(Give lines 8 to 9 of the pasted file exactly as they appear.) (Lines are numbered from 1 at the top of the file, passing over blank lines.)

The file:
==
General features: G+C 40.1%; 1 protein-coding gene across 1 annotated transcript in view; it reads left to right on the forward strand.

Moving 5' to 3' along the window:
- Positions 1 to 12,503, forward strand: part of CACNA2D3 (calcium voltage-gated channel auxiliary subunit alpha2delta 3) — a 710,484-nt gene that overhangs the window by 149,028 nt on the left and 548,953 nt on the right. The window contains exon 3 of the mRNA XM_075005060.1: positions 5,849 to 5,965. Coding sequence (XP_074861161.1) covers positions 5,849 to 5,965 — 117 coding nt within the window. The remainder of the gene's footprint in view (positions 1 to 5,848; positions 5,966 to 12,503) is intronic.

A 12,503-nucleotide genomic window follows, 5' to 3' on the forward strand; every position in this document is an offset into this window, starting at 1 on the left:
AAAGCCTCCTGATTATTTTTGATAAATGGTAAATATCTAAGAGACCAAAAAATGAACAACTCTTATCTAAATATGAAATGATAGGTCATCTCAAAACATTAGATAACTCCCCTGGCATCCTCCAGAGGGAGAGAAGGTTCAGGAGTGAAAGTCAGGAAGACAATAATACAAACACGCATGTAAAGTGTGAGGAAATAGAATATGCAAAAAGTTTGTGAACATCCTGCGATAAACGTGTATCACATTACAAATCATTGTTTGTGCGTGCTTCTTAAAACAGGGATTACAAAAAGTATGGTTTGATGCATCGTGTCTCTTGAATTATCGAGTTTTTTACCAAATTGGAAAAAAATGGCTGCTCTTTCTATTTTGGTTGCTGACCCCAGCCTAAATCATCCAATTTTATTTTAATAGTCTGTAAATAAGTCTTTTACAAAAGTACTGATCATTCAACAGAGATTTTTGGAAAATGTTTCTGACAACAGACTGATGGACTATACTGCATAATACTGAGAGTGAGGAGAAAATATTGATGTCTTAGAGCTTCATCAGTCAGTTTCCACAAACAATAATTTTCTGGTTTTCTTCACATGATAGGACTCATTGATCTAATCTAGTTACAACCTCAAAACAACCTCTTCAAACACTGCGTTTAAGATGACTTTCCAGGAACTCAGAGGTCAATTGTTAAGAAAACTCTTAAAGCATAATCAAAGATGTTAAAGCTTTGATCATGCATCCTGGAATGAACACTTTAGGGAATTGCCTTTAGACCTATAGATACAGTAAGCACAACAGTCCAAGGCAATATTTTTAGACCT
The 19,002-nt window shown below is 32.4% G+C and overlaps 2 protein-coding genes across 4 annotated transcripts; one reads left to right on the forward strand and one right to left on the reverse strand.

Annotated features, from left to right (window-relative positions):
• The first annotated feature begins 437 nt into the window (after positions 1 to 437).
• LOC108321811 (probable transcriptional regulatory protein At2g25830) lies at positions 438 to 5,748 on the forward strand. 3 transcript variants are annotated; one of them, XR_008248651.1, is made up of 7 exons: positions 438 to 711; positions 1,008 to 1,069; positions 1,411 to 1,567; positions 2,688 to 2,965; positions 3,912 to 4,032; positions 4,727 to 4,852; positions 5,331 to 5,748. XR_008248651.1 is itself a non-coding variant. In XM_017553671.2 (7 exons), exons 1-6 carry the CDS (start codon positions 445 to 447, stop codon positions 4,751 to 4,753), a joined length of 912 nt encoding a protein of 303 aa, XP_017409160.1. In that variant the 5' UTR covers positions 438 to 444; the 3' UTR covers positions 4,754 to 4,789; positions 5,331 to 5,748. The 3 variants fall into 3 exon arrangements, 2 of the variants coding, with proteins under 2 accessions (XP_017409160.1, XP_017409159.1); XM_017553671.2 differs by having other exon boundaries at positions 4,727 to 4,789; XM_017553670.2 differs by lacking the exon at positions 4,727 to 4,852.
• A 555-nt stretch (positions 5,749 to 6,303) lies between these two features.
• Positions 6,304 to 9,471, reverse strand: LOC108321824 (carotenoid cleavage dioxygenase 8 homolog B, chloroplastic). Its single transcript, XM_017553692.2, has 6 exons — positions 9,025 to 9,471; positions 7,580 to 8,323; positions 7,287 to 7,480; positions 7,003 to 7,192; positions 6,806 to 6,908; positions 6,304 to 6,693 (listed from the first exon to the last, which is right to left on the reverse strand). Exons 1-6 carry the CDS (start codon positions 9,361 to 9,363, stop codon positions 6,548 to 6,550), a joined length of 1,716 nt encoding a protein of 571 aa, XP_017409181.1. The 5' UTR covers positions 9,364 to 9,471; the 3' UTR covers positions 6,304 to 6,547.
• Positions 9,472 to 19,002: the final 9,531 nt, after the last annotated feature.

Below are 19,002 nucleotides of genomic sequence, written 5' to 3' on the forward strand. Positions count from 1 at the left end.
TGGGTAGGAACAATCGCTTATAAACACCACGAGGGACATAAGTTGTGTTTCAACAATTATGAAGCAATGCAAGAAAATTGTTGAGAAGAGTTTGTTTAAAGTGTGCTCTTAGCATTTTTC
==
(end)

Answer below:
• The first annotated feature begins 437 nt into the window (after positions 1 to 437).
• LOC108321811 (probable transcriptional regulatory protein At2g25830) lies at positions 438 to 5,748 on the forward strand. 3 transcript variants are annotated; one of them, XR_008248651.1, is made up of 7 exons: positions 438 to 711; positions 1,008 to 1,069; positions 1,411 to 1,567; positions 2,688 to 2,965; positions 3,912 to 4,032; positions 4,727 to 4,852; positions 5,331 to 5,748. XR_008248651.1 is itself a non-coding variant. In XM_017553671.2 (7 exons), exons 1-6 carry the CDS (start codon positions 445 to 447, stop codon positions 4,751 to 4,753), a joined length of 912 nt encoding a protein of 303 aa, XP_017409160.1. In that variant the 5' UTR covers positions 438 to 444; the 3' UTR covers positions 4,754 to 4,789; positions 5,331 to 5,748. The 3 variants fall into 3 exon arrangements, 2 of the variants coding, with proteins under 2 accessions (XP_017409160.1, XP_017409159.1); XM_017553671.2 differs by having other exon boundaries at positions 4,727 to 4,789; XM_017553670.2 differs by lacking the exon at positions 4,727 to 4,852.